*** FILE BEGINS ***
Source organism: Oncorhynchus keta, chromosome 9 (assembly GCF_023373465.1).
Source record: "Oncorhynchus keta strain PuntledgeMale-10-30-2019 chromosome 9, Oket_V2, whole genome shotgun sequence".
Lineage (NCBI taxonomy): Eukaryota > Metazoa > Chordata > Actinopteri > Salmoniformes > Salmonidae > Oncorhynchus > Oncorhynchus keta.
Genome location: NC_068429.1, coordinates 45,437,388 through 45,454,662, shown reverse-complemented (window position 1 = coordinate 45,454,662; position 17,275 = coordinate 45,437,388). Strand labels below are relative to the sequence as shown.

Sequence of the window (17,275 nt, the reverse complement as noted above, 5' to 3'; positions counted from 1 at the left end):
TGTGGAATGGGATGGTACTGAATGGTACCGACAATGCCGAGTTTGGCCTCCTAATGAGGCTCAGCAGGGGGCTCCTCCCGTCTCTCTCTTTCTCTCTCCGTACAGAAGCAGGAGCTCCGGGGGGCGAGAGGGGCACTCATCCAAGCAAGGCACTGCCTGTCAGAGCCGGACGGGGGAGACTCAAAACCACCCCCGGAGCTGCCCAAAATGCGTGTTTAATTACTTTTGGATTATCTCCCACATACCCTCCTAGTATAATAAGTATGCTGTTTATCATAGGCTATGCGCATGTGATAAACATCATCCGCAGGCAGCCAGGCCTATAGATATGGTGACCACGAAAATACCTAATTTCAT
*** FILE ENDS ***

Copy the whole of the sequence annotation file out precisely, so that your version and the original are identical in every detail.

Source organism: Oncorhynchus keta, chromosome 9 (assembly GCF_023373465.1).
Source record: "Oncorhynchus keta strain PuntledgeMale-10-30-2019 chromosome 9, Oket_V2, whole genome shotgun sequence".
Lineage (NCBI taxonomy): Eukaryota > Metazoa > Chordata > Actinopteri > Salmoniformes > Salmonidae > Oncorhynchus > Oncorhynchus keta.
Genome location: NC_068429.1, coordinates 45,437,388 through 45,454,662, shown reverse-complemented (window position 1 = coordinate 45,454,662; position 17,275 = coordinate 45,437,388). Strand labels below are relative to the sequence as shown.

Sequence of the window (17,275 nt, the reverse complement as noted above, 5' to 3'; positions counted from 1 at the left end):
TGTGGAATGGGATGGTACTGAATGGTACCGACAATGCCGAGTTTGGCCTCCTAATGAGGCTCAGCAGGGGGCTCCTCCCGTCTCTCTCTTTCTCTCTCCGTACAGAAGCAGGAGCTCCGGGGGGCGAGAGGGGCACTCATCCAAGCAAGGCACTGCCTGTCAGAGCCGGACGGGGGAGACTCAAAACCACCCCCGGAGCTGCCCAAAATGCGTGTTTAATTACTTTTGGATTATCTCCCACATACCCTCCTAGTATAATAAGTATGCTGTTTATCATAGGCTATGCGCATGTGATAAACATCATCCGCAGGCAGCCAGGCCTATAGATATGGTGACCACGAAAATACCTAATTTCAT